When meeting people at social gatherings, the most common question I get is, “You’re a Psychologist; so, are you analyzing me right now?” I try to be witty and give answers like, “Only if you plan to pay me.” or “No. I’m off the clock right now.” Okay, so maybe these responses are trite and not that funny, but that’s my dry sense of humor. Sometimes, my openness about my career is viewed as an invitation for the sharing of a lot of very personal information. People tend to open up to me, even when the timing or situation is not the most appropriate (e.g., OSU Football games-Go Pokes!). Other times, people walk away with a worried look on their face once I tell them about my profession.
All of this is surface level to hide the subtext of the discomfort of being known by someone else, especially when that knowledge is uninvited or unexpected. Some people fear that Psychologists are given or taught these super-powers to read others like a book whether the person wants to be known or not. I must have missed that class in graduate school. Honestly, I do have some keen observational skills, but I will not likely uncover deep, dark secrets about someone I have just met simply by paying attention to body language or facial expression. Or by talking with them for a few minutes. I cannot analyze someone without their permission, and my job is mostly about listening well.
For the same reasons, I tend to avoid reaching out to someone I have never met in my role as a Psychologist. This is something I get asked to do frequently, but it hardly ever goes well. Imagine that you are at work or shopping in Stillwater or whatever you tend to do. You are minding your own business when someone taps you on the shoulder and says, “Hi! I’m a Psychologist and your (friend, spouse, co-worker, etc.) is worried about you. Mind if we talk for a few minutes?” You don’t know me. And, this is how you learn that others are talking about you behind your back? About some difficult topics? Not the best opening for professional treatment. However, people ask me to do this often for people they care about. Mostly because it is hard to have the conversation about seeking professional help.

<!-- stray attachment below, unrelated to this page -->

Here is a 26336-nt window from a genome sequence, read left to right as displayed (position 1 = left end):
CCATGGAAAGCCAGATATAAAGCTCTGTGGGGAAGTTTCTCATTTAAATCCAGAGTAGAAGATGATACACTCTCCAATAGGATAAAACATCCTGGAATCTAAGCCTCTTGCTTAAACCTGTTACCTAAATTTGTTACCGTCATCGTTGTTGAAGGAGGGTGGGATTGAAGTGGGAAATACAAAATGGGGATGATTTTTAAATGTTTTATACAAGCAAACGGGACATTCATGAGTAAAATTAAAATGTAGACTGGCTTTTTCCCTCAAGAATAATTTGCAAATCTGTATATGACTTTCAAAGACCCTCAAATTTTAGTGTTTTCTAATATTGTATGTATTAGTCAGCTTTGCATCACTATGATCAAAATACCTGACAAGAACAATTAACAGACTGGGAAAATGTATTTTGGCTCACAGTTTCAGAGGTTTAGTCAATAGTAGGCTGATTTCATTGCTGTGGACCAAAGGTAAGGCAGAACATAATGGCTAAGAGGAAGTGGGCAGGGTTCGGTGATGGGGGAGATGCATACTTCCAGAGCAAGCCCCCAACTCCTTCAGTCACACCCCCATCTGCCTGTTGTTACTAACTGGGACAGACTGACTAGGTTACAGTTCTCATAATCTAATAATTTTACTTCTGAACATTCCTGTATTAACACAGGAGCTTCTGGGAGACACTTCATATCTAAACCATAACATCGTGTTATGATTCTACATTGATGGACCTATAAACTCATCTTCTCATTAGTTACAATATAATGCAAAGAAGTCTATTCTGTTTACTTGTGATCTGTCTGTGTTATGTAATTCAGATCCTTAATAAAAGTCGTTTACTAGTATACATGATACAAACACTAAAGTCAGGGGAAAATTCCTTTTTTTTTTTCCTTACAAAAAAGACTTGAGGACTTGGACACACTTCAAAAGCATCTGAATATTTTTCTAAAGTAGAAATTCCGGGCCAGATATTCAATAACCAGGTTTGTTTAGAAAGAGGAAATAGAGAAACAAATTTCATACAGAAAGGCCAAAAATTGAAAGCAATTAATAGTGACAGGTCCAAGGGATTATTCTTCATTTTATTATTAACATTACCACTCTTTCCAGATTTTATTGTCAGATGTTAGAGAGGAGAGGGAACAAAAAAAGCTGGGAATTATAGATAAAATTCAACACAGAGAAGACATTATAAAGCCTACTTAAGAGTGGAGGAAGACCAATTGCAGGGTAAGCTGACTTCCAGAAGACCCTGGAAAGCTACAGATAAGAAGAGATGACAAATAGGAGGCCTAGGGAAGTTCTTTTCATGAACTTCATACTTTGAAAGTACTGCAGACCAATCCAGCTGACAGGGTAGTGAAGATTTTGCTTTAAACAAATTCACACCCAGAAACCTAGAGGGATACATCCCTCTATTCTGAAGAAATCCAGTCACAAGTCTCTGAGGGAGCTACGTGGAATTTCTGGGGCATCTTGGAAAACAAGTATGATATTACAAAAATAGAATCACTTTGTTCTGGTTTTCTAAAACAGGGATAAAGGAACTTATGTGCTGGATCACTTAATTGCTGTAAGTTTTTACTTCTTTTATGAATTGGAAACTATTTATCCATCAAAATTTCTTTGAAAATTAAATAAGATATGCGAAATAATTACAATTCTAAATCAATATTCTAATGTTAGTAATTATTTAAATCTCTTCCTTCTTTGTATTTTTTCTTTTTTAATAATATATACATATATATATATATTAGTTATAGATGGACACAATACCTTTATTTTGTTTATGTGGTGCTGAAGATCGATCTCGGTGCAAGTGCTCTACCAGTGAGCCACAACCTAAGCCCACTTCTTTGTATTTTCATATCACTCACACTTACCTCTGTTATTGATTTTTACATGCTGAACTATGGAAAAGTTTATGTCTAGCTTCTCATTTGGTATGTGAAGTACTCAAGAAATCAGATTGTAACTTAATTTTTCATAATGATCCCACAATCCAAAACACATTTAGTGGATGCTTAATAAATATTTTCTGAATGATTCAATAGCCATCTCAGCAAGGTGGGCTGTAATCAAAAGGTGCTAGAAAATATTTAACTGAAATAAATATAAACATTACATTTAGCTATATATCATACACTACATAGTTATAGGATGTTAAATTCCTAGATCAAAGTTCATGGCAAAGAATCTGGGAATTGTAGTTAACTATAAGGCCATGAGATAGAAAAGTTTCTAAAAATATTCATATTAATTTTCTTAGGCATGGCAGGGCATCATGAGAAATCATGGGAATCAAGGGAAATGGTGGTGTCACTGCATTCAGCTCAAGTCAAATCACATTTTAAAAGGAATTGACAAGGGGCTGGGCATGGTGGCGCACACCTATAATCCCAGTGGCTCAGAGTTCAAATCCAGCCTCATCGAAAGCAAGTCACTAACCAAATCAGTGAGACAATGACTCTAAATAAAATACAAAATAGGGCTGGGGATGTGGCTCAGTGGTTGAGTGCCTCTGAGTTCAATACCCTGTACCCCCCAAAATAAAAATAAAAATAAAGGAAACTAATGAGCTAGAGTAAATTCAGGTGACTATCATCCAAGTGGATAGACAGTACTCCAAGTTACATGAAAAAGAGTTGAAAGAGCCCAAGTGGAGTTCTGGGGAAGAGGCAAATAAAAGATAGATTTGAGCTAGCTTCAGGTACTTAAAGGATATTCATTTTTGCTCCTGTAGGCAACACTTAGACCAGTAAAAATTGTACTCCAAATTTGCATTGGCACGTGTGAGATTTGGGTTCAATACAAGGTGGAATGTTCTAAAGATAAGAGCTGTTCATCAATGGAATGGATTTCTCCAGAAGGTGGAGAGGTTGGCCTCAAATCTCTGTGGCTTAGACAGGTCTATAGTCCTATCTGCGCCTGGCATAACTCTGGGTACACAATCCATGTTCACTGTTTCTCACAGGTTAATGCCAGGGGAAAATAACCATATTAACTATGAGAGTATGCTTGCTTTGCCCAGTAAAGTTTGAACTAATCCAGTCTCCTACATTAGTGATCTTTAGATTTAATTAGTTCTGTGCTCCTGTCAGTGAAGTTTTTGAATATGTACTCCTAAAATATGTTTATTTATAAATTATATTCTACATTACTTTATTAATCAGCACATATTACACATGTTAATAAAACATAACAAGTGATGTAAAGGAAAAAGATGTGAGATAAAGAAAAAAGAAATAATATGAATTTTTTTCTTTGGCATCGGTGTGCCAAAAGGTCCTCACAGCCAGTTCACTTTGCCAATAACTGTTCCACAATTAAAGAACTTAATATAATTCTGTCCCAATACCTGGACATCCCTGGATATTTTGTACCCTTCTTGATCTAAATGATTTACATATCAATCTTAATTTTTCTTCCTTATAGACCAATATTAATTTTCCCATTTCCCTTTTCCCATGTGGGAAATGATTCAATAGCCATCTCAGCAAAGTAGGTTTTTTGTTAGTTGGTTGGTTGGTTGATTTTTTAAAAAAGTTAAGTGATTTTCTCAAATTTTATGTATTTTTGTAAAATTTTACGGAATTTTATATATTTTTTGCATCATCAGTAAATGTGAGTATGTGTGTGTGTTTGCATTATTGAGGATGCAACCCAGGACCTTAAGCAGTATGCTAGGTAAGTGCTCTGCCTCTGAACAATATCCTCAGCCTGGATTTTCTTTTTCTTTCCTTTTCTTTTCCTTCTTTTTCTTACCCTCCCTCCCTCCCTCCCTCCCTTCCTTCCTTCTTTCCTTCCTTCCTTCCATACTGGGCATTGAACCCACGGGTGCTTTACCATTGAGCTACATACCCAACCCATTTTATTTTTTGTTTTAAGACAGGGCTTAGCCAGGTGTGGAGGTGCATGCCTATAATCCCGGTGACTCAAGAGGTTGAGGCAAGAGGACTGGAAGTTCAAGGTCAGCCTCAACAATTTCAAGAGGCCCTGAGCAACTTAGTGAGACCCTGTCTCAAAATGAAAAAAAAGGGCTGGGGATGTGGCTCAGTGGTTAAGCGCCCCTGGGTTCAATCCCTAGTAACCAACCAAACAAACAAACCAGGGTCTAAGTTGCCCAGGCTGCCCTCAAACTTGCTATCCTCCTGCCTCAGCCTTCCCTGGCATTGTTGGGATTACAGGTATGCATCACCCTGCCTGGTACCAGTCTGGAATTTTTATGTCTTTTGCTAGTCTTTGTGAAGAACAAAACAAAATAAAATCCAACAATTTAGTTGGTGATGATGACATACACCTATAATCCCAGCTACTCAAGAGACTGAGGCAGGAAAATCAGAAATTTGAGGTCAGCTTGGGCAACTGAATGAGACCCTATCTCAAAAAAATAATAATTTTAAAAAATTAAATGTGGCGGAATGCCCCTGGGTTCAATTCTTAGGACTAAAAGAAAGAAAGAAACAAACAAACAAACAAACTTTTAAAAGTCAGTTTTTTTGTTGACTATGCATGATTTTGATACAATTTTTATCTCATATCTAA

This blog is intended to provide some guidelines for you to consider if you are thinking about seeking professional counseling or if you have concerns about a friend, family member, co-worker, etc. While extremely helpful to many (even life-saving for some), I do not believe that everyone needs counseling, nor do I believe that everyone would benefit from counseling. It is normal to want to deal with a situation yourself, especially in our American “boot-straps” culture. It is also common to worry about opening up to a complete stranger, and paying for it. There are many ways to cope with a situation (see Blog posts on Physical Self-Care and Stress and Coping for more information) and several options for treatment of psychological disorders. Counseling is not for everyone, and it works best for the people that are most open to the process of professional treatment. If you feel like you’re trying to force someone into therapy (including yourself), it will likely be unsuccessful at best. At worst, it could be a waste of time, money, and effort.
For those who are interested in professional help as a possible option, the following list of experiences might be times to consider reaching out to schedule an initial appointment.
Symptoms of a psychological condition:
o Symptoms of anxiety might include worry, feeling overwhelmed, concentration or memory difficulties, muscle tension, panic attacks (including physical symptoms like increased heart rate, difficulties breathing, shakiness, etc.), social avoidance/isolation, restlessness, irritability, sleep disruption, phobias, fear of embarrassment or judgment from others, obsessions, compulsions, and/or trauma reactions like re-experiencing, avoidance behaviors, and hyper-vigilance (American Psychiatric Association, 2013).
o Attention Deficit Hyperactivity Disorder (ADHD) symptoms include inattention, distractibility, difficulties organizing or listening to others, careless mistakes, lacking follow through, losing items, fidgeting, talking excessively, impatience, and/or interrupting others (American Psychiatric Association, 2013).
o Symptoms of depression might include sad or depressed mood, crying, lack of motivation or interest, sleep disruption, appetite/weight changes, concentration difficulties, irritability, fatigue, excessive guilt, low self-esteem, indecision, feeling hopeless/helpless, and/or thoughts of death/suicide (American Psychiatric Association, 2013).
A transition in life:
o Job promotion or loss; new job
o Unfamiliar city; recent move
o Marriage, divorce, or separation; relationship ending
o Grief; loss or disconnection in friendship(s)
o Parenthood or step-parenthood
o Care-giving to other family members
o Starting school or returning to school
o Poor grooming or hygiene
o Sudden appetite/weight changes (increases or decreases)
o Increasing alcohol or drug use; substance abuse or dependence
o Self-injury behavior or suicide attempts